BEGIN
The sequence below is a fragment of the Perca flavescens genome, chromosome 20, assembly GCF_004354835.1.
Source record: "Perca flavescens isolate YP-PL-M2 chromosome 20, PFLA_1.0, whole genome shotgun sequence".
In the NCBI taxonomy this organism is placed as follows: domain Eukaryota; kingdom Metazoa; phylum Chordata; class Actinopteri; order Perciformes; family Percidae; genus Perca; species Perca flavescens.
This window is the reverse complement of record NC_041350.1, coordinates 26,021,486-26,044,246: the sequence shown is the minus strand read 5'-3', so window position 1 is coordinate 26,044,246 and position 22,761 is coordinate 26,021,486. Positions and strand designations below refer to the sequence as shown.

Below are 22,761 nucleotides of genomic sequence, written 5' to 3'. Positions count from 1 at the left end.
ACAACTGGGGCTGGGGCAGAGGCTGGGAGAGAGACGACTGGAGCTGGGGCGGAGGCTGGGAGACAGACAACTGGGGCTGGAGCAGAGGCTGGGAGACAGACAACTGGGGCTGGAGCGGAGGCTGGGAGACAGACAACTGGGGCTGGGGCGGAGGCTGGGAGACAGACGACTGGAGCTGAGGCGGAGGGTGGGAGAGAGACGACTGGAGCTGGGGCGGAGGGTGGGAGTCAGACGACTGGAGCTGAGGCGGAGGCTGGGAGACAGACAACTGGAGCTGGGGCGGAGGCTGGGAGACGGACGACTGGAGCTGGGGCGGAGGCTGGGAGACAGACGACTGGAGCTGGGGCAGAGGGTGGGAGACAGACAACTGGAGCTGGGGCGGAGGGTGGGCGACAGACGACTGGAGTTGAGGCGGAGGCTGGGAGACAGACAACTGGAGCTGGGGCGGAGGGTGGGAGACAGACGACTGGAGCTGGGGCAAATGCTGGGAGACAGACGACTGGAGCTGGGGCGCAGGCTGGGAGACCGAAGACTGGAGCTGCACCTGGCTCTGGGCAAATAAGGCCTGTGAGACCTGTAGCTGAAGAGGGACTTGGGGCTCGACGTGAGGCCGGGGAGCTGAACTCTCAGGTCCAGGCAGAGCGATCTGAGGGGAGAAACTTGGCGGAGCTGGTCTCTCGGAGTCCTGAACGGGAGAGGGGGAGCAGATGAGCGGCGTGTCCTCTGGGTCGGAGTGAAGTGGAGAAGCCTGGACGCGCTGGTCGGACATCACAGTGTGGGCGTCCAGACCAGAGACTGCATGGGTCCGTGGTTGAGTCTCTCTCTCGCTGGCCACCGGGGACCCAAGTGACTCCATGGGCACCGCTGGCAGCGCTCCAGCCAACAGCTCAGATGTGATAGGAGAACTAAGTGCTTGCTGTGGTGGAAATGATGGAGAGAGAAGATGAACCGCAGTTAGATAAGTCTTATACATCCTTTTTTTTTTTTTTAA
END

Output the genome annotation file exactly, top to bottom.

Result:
The sequence below is a fragment of the Perca flavescens genome, chromosome 20, assembly GCF_004354835.1.
Source record: "Perca flavescens isolate YP-PL-M2 chromosome 20, PFLA_1.0, whole genome shotgun sequence".
In the NCBI taxonomy this organism is placed as follows: domain Eukaryota; kingdom Metazoa; phylum Chordata; class Actinopteri; order Perciformes; family Percidae; genus Perca; species Perca flavescens.
This window is the reverse complement of record NC_041350.1, coordinates 26,021,486-26,044,246: the sequence shown is the minus strand read 5'-3', so window position 1 is coordinate 26,044,246 and position 22,761 is coordinate 26,021,486. Positions and strand designations below refer to the sequence as shown.

Below are 22,761 nucleotides of genomic sequence, written 5' to 3'. Positions count from 1 at the left end.
ACAACTGGGGCTGGGGCAGAGGCTGGGAGAGAGACGACTGGAGCTGGGGCGGAGGCTGGGAGACAGACAACTGGGGCTGGAGCAGAGGCTGGGAGACAGACAACTGGGGCTGGAGCGGAGGCTGGGAGACAGACAACTGGGGCTGGGGCGGAGGCTGGGAGACAGACGACTGGAGCTGAGGCGGAGGGTGGGAGAGAGACGACTGGAGCTGGGGCGGAGGGTGGGAGTCAGACGACTGGAGCTGAGGCGGAGGCTGGGAGACAGACAACTGGAGCTGGGGCGGAGGCTGGGAGACGGACGACTGGAGCTGGGGCGGAGGCTGGGAGACAGACGACTGGAGCTGGGGCAGAGGGTGGGAGACAGACAACTGGAGCTGGGGCGGAGGGTGGGCGACAGACGACTGGAGTTGAGGCGGAGGCTGGGAGACAGACAACTGGAGCTGGGGCGGAGGGTGGGAGACAGACGACTGGAGCTGGGGCAAATGCTGGGAGACAGACGACTGGAGCTGGGGCGCAGGCTGGGAGACCGAAGACTGGAGCTGCACCTGGCTCTGGGCAAATAAGGCCTGTGAGACCTGTAGCTGAAGAGGGACTTGGGGCTCGACGTGAGGCCGGGGAGCTGAACTCTCAGGTCCAGGCAGAGCGATCTGAGGGGAGAAACTTGGCGGAGCTGGTCTCTCGGAGTCCTGAACGGGAGAGGGGGAGCAGATGAGCGGCGTGTCCTCTGGGTCGGAGTGAAGTGGAGAAGCCTGGACGCGCTGGTCGGACATCACAGTGTGGGCGTCCAGACCAGAGACTGCATGGGTCCGTGGTTGAGTCTCTCTCTCGCTGGCCACCGGGGACCCAAGTGACTCCATGGGCACCGCTGGCAGCGCTCCAGCCAACAGCTCAGATGTGATAGGAGAACTAAGTGCTTGCTGTGGTGGAAATGATGGAGAGAGAAGATGAACCGCAGTTAGATAAGTCTTATACATCCTTTTTTTTTTTTTTAA